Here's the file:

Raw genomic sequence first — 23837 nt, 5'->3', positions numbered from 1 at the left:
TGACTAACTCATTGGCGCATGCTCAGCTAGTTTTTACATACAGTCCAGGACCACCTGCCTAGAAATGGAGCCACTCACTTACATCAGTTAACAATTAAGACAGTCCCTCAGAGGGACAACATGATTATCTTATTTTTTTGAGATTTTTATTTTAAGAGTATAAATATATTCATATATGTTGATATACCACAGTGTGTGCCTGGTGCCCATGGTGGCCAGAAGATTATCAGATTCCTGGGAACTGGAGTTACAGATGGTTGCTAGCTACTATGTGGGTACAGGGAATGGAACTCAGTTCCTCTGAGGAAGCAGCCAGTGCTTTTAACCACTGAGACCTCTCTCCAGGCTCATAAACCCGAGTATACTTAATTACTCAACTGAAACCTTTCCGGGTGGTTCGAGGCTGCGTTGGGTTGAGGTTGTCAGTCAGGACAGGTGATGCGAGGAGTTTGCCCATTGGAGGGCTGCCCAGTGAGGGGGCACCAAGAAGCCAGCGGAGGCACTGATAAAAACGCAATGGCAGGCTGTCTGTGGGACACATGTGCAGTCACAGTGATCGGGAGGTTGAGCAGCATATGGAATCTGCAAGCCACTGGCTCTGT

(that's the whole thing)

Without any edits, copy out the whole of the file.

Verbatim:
Raw genomic sequence first — 23837 nt, 5'->3', positions numbered from 1 at the left:
TGACTAACTCATTGGCGCATGCTCAGCTAGTTTTTACATACAGTCCAGGACCACCTGCCTAGAAATGGAGCCACTCACTTACATCAGTTAACAATTAAGACAGTCCCTCAGAGGGACAACATGATTATCTTATTTTTTTGAGATTTTTATTTTAAGAGTATAAATATATTCATATATGTTGATATACCACAGTGTGTGCCTGGTGCCCATGGTGGCCAGAAGATTATCAGATTCCTGGGAACTGGAGTTACAGATGGTTGCTAGCTACTATGTGGGTACAGGGAATGGAACTCAGTTCCTCTGAGGAAGCAGCCAGTGCTTTTAACCACTGAGACCTCTCTCCAGGCTCATAAACCCGAGTATACTTAATTACTCAACTGAAACCTTTCCGGGTGGTTCGAGGCTGCGTTGGGTTGAGGTTGTCAGTCAGGACAGGTGATGCGAGGAGTTTGCCCATTGGAGGGCTGCCCAGTGAGGGGGCACCAAGAAGCCAGCGGAGGCACTGATAAAAACGCAATGGCAGGCTGTCTGTGGGACACATGTGCAGTCACAGTGATCGGGAGGTTGAGCAGCATATGGAATCTGCAAGCCACTGGCTCTGT